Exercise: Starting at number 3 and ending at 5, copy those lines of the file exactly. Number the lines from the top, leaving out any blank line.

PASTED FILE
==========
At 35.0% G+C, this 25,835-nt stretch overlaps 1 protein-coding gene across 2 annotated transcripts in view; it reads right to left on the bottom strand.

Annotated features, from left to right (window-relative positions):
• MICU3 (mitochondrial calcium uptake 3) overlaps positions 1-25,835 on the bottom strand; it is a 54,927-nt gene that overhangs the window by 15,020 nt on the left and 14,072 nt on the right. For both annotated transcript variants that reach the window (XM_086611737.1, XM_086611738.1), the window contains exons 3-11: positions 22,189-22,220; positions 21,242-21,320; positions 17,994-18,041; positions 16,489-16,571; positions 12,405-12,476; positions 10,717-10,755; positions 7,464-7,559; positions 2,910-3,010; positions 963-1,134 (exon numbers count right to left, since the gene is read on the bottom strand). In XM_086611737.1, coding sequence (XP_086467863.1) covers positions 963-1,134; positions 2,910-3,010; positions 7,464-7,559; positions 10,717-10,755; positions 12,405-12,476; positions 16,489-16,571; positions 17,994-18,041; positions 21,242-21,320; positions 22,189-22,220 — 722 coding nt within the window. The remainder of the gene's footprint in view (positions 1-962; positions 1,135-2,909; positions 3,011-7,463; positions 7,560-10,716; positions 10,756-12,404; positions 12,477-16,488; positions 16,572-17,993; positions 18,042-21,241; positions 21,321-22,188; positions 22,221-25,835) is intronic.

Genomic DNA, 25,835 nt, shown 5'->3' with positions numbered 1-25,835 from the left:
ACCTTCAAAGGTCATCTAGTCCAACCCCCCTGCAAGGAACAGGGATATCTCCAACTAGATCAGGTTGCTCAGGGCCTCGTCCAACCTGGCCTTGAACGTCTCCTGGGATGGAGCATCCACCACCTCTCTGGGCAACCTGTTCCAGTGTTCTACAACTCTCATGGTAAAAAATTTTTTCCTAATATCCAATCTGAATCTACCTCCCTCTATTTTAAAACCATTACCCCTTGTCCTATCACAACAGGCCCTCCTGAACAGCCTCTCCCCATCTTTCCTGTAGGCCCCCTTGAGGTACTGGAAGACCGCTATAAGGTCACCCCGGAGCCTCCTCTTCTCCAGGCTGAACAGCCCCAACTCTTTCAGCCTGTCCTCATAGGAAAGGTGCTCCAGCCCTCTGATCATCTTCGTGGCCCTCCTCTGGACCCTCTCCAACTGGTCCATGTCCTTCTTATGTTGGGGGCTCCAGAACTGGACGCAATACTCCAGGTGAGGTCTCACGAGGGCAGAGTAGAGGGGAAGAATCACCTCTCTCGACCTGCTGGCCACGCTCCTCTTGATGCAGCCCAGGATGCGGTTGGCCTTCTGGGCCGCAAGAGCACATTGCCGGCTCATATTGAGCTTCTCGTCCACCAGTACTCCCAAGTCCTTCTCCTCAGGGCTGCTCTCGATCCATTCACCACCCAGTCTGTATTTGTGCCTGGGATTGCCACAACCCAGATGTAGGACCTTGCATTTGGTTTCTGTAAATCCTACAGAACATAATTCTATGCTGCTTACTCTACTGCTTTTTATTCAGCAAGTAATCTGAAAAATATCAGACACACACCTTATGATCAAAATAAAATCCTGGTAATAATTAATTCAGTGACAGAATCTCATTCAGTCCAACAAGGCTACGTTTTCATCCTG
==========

• MICU3 (mitochondrial calcium uptake 3) overlaps positions 1-25,835 on the bottom strand; it is a 54,927-nt gene that overhangs the window by 15,020 nt on the left and 14,072 nt on the right. For both annotated transcript variants that reach the window (XM_086611737.1, XM_086611738.1), the window contains exons 3-11: positions 22,189-22,220; positions 21,242-21,320; positions 17,994-18,041; positions 16,489-16,571; positions 12,405-12,476; positions 10,717-10,755; positions 7,464-7,559; positions 2,910-3,010; positions 963-1,134 (exon numbers count right to left, since the gene is read on the bottom strand). In XM_086611737.1, coding sequence (XP_086467863.1) covers positions 963-1,134; positions 2,910-3,010; positions 7,464-7,559; positions 10,717-10,755; positions 12,405-12,476; positions 16,489-16,571; positions 17,994-18,041; positions 21,242-21,320; positions 22,189-22,220 — 722 coding nt within the window. The remainder of the gene's footprint in view (positions 1-962; positions 1,135-2,909; positions 3,011-7,463; positions 7,560-10,716; positions 10,756-12,404; positions 12,477-16,488; positions 16,572-17,993; positions 18,042-21,241; positions 21,321-22,188; positions 22,221-25,835) is intronic.

Genomic DNA, 25,835 nt, shown 5'->3' with positions numbered 1-25,835 from the left:
ACCTTCAAAGGTCATCTAGTCCAACCCCCCTGCAAGGAACAGGGATATCTCCAACTAGATCAGGTTGCTCAGGGCCTCGTCCAACCTGGCCTTGAACGTCTCCTGGGATGGAGCATCCACCACCTCTCTGGGCAACCTGTTCCAGTGTTCTACAACTCTCATGGTAAAAAATTTTTTCCTAATATCCAATCTGAATCTACCTCCCTCTATTTTAAAACCATTACCCCTTGTCCTATCACAACAGGCCCTCCTGAACAGCCTCTCCCCATCTTTCCTGTAGGCCCCCTTGAGGTACTGGAAGACCGCTATAAGGTCACCCCGGAGCCTCCTCTTCTCCAGGCTGAACAGCCCCAACTCTTTCAGCCTGTCCTCATAGGAAAGGTGCTCCAGCCCTCTGATCATCTTCGTGGCCCTCCTCTGGACCCTCTCCAACTGGTCCATGTCCTTCTTATGTTGGGGGCTCCAGAACTGGACGCAATACTCCAGGTGAGGTCTCACGAGGGCAGAGTAGAGGGGAAGAATCACCTCTCTCGACCTGCTGGCCACGCTCCTCTTGATGCAGCCCAGGATGCGGTTGGCCTTCTGGGCCGCAAGAGCACATTGCCGGCTCATATTGAGCTTCTCGTCCACCAGTACTCCCAAGTCCTTCTCCTCAGGGCTGCTCTCGATCCATTCACCACCCAGTCTGTATTTGTGCCTGGGATTGCCACAACCCAGATGTAGGACCTTGCATTTGGTTTCTGTAAATCCTACAGAACATAATTCTATGCTGCTTACTCTACTGCTTTTTATTCAGCAAGTAATCTGAAAAATATCAGACACACACCTTATGATCAAAATAAAATCCTGGTAATAATTAATTCAGTGACAGAATCTCATTCAGTCCAACAAGGCTACGTTTTCATCCTG